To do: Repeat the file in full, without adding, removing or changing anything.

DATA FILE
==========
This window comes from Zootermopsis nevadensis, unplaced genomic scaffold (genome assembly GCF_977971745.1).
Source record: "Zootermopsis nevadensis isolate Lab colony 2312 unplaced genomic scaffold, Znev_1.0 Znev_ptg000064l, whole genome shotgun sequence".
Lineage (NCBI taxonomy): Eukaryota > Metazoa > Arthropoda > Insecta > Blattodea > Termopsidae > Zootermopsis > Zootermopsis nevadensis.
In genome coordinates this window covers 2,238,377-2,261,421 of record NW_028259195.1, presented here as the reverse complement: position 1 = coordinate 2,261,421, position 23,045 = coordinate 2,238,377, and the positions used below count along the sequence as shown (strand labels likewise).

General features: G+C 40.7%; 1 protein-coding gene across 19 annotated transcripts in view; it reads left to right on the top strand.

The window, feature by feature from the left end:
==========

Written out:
This window comes from Zootermopsis nevadensis, unplaced genomic scaffold (genome assembly GCF_977971745.1).
Source record: "Zootermopsis nevadensis isolate Lab colony 2312 unplaced genomic scaffold, Znev_1.0 Znev_ptg000064l, whole genome shotgun sequence".
Lineage (NCBI taxonomy): Eukaryota > Metazoa > Arthropoda > Insecta > Blattodea > Termopsidae > Zootermopsis > Zootermopsis nevadensis.
In genome coordinates this window covers 2,238,377-2,261,421 of record NW_028259195.1, presented here as the reverse complement: position 1 = coordinate 2,261,421, position 23,045 = coordinate 2,238,377, and the positions used below count along the sequence as shown (strand labels likewise).

General features: G+C 40.7%; 1 protein-coding gene across 19 annotated transcripts in view; it reads left to right on the top strand.

The window, feature by feature from the left end: